Go to National Library of New Zealand Te Puna Mātauranga o Aotearoa
Volume 70, 1940-41
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Genotype: Pseudolepidophorella longiterga (Salmon, 1937.)

From a further study of more specimens, taken from different localities, of the species formerly described by me as Lepidophorella longiterga, I have decided that the species is better placed in a new genus and, therefore, I now propose the name Pseudolepidophorella for this new genus. It is of typically Lepidophorellan facies,

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except that the mesothoracic terga is at least three times as long as the metathorax and projects forward over the head for a considerable distance. On its inner margin it is supplied at the apex with a tuft of medium-length bristles, some of which are divided at their tips into 2–4 short, finger-like processes. The entire body is rather elongate.

Pseudolepidophorella longiterga (Salmon, 1937). Plate 54, figs. 258–259.

1937. Lepidophorella longiterga Salmon.

Colour: May vary from light cream or almost white to ochreous brown. Antennae darker brown apically.

Clothing: Clothing of scales may be heavy, and scales are often very large in proportion to size of insect. They are prominently striated with strong elevated longitudinal ridges. A tuft of finely ciliated setae at apex of mesotergum arising on inner surface of carapace, some of these apically divided into 3–4 finger-like processes.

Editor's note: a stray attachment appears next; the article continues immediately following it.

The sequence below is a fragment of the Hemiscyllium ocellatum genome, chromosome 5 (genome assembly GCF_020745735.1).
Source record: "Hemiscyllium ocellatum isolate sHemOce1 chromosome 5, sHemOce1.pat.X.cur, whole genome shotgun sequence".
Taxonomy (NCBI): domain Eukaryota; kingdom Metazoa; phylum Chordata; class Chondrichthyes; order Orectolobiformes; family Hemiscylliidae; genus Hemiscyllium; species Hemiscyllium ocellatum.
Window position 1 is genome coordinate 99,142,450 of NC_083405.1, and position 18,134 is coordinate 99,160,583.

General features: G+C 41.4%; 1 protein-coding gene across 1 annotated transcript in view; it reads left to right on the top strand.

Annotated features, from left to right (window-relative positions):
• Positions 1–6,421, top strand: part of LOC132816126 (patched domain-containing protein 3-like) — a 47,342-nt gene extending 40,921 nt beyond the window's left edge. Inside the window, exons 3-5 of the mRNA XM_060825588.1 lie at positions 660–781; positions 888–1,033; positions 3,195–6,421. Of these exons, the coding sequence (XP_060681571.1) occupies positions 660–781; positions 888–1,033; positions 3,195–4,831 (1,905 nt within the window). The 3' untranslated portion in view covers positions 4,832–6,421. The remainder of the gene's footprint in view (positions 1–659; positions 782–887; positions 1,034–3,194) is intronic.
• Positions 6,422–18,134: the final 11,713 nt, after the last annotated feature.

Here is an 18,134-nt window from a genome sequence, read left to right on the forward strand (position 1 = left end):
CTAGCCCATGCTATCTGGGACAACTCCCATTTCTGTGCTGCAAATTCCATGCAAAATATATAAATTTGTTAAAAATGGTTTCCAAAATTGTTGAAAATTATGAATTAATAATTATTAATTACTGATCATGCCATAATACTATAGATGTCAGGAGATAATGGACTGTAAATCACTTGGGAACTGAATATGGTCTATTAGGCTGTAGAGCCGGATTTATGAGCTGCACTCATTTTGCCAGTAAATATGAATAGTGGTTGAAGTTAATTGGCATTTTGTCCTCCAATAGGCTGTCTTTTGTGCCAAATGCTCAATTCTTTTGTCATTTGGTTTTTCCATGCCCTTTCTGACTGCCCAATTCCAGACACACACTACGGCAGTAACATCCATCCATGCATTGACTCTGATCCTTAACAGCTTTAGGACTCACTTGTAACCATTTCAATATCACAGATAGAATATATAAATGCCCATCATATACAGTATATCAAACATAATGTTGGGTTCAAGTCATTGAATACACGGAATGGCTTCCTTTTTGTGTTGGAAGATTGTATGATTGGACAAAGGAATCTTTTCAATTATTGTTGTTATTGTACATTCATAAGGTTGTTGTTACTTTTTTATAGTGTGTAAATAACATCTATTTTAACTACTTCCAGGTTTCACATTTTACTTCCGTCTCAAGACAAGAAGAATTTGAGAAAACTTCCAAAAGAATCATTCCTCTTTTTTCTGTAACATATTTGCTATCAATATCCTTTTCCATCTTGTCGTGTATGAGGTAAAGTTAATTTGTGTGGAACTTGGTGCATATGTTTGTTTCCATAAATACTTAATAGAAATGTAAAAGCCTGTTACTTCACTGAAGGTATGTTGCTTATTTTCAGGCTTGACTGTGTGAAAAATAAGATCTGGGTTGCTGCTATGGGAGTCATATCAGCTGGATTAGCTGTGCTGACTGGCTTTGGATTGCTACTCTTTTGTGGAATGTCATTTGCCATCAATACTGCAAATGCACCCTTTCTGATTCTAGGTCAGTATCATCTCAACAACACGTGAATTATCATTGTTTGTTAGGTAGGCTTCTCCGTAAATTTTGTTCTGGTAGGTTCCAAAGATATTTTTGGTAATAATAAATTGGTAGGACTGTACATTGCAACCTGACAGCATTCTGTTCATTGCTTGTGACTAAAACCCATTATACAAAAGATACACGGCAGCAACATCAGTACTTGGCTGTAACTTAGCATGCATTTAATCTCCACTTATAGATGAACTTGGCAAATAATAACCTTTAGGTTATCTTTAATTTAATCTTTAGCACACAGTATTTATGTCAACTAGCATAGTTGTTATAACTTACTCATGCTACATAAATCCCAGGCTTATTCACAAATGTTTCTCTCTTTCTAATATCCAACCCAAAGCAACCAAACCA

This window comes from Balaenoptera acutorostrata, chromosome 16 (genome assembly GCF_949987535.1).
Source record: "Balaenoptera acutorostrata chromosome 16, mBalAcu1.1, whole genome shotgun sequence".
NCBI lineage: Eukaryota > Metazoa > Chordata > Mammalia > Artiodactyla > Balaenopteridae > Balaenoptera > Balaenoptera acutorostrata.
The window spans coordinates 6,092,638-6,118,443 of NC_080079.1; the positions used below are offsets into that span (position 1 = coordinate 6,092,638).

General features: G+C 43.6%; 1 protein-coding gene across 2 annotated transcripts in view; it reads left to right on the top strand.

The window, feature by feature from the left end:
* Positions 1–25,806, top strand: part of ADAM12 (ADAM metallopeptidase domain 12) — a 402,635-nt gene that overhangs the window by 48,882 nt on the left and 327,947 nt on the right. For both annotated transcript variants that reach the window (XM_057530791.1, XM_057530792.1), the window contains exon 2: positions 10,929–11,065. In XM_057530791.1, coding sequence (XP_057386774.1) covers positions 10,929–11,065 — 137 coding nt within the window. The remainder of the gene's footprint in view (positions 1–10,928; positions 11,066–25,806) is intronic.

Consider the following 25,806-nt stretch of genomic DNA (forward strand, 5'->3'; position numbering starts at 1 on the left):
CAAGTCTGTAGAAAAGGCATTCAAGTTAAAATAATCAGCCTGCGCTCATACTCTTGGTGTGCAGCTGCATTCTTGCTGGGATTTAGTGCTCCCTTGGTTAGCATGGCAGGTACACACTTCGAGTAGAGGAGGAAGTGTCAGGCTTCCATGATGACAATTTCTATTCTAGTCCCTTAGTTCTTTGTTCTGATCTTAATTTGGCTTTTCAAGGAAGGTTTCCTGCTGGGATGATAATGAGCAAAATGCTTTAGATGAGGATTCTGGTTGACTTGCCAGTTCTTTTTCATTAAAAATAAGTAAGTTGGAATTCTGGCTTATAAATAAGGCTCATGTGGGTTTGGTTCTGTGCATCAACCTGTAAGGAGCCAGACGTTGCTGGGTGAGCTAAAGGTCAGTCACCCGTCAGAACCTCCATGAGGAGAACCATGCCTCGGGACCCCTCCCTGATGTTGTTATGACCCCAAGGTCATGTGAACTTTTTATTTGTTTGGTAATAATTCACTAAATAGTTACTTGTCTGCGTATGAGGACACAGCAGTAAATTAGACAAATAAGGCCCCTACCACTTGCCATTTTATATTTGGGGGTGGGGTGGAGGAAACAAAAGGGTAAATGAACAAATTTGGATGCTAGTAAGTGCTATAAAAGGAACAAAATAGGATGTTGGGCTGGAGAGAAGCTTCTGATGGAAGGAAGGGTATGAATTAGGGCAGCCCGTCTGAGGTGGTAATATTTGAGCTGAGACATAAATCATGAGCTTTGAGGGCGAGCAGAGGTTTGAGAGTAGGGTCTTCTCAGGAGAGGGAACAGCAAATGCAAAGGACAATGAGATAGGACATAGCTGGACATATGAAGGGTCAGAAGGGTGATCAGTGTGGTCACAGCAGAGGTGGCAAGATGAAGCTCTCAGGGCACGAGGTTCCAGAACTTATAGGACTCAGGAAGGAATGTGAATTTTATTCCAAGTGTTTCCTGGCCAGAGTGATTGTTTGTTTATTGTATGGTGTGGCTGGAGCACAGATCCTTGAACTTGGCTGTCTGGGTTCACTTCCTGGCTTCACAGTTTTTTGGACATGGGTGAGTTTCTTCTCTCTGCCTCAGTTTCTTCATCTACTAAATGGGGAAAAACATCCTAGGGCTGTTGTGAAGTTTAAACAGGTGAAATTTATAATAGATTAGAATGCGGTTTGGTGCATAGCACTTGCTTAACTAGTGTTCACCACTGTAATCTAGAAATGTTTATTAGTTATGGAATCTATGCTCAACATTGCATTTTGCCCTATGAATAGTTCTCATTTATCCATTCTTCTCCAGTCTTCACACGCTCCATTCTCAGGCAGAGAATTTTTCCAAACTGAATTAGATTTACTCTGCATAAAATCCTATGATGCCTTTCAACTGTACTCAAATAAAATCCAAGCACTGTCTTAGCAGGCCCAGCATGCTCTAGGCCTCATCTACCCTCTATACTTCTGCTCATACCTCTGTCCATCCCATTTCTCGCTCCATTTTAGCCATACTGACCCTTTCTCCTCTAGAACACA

Body: Length 2–4·5 mm. Antennae one and a-half times length of mesothorax. Abd. III twice as long as Abd. IV. Tenaculum with four warts on each side of rami.

Legs: Claw similar to L. communis, with upper tooth slightly smaller than lower two.

Furcula: Similar to L. communis, but mucro more curved. Dens twice as long as manubrium.

Localities: Waipoua Kauri Forest, amongst leaf debris; Paiahia, in leaf debris under tree ferns; Te Whaiti, in rotten log; Waihui Gorge, in leaf mould; Lake Waikaremoana, in leaf mould, 2,050 ft.; Waioeka Valley, under stones on shingle slide at 1,500 ft., and amongst fern debris at 500 ft.; Blue Lake, Rotorua, in leaf mould; Waimana Gorge, under stones; Aratiatia Rapids, in soil; Turangakuma Range, 3,000 ft., in leaf debris (coll. R. Forster).

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Type: Slide 3/29, Dominion Museum Collection.